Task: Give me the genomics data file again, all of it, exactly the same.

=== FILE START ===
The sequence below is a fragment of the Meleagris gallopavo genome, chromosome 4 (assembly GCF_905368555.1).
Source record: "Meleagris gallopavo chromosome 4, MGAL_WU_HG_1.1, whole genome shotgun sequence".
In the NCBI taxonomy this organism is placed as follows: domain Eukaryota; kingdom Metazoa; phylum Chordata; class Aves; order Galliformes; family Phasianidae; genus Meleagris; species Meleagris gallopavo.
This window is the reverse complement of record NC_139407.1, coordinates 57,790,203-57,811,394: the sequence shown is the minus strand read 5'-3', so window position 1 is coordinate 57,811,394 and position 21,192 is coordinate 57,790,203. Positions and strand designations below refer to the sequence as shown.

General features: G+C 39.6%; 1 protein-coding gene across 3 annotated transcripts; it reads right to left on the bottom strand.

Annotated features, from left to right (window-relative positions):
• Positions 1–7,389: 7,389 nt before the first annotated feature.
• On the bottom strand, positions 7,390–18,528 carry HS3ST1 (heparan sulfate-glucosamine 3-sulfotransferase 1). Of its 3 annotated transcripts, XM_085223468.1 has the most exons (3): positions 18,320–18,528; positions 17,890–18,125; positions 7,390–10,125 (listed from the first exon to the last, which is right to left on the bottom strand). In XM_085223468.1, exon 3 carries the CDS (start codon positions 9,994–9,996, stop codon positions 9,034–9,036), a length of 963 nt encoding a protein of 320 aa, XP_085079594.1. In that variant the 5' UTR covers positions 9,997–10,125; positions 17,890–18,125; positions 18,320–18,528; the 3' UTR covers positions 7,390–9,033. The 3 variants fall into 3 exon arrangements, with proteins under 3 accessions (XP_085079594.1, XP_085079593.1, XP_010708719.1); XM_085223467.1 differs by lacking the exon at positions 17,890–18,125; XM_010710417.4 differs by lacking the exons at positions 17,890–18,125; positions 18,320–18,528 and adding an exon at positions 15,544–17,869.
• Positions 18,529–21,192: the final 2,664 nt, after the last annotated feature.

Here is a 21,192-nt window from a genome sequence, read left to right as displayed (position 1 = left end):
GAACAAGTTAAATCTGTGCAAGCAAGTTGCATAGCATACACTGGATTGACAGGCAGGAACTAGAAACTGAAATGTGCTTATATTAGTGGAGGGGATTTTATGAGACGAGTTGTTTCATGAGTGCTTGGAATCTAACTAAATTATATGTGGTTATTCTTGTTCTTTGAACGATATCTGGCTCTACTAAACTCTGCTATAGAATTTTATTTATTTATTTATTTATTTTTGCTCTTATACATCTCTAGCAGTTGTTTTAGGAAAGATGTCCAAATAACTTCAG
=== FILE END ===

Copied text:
The sequence below is a fragment of the Meleagris gallopavo genome, chromosome 4 (assembly GCF_905368555.1).
Source record: "Meleagris gallopavo chromosome 4, MGAL_WU_HG_1.1, whole genome shotgun sequence".
In the NCBI taxonomy this organism is placed as follows: domain Eukaryota; kingdom Metazoa; phylum Chordata; class Aves; order Galliformes; family Phasianidae; genus Meleagris; species Meleagris gallopavo.
This window is the reverse complement of record NC_139407.1, coordinates 57,790,203-57,811,394: the sequence shown is the minus strand read 5'-3', so window position 1 is coordinate 57,811,394 and position 21,192 is coordinate 57,790,203. Positions and strand designations below refer to the sequence as shown.

General features: G+C 39.6%; 1 protein-coding gene across 3 annotated transcripts; it reads right to left on the bottom strand.

Annotated features, from left to right (window-relative positions):
• Positions 1–7,389: 7,389 nt before the first annotated feature.
• On the bottom strand, positions 7,390–18,528 carry HS3ST1 (heparan sulfate-glucosamine 3-sulfotransferase 1). Of its 3 annotated transcripts, XM_085223468.1 has the most exons (3): positions 18,320–18,528; positions 17,890–18,125; positions 7,390–10,125 (listed from the first exon to the last, which is right to left on the bottom strand). In XM_085223468.1, exon 3 carries the CDS (start codon positions 9,994–9,996, stop codon positions 9,034–9,036), a length of 963 nt encoding a protein of 320 aa, XP_085079594.1. In that variant the 5' UTR covers positions 9,997–10,125; positions 17,890–18,125; positions 18,320–18,528; the 3' UTR covers positions 7,390–9,033. The 3 variants fall into 3 exon arrangements, with proteins under 3 accessions (XP_085079594.1, XP_085079593.1, XP_010708719.1); XM_085223467.1 differs by lacking the exon at positions 17,890–18,125; XM_010710417.4 differs by lacking the exons at positions 17,890–18,125; positions 18,320–18,528 and adding an exon at positions 15,544–17,869.
• Positions 18,529–21,192: the final 2,664 nt, after the last annotated feature.

Here is a 21,192-nt window from a genome sequence, read left to right as displayed (position 1 = left end):
GAACAAGTTAAATCTGTGCAAGCAAGTTGCATAGCATACACTGGATTGACAGGCAGGAACTAGAAACTGAAATGTGCTTATATTAGTGGAGGGGATTTTATGAGACGAGTTGTTTCATGAGTGCTTGGAATCTAACTAAATTATATGTGGTTATTCTTGTTCTTTGAACGATATCTGGCTCTACTAAACTCTGCTATAGAATTTTATTTATTTATTTATTTATTTTTGCTCTTATACATCTCTAGCAGTTGTTTTAGGAAAGATGTCCAAATAACTTCAG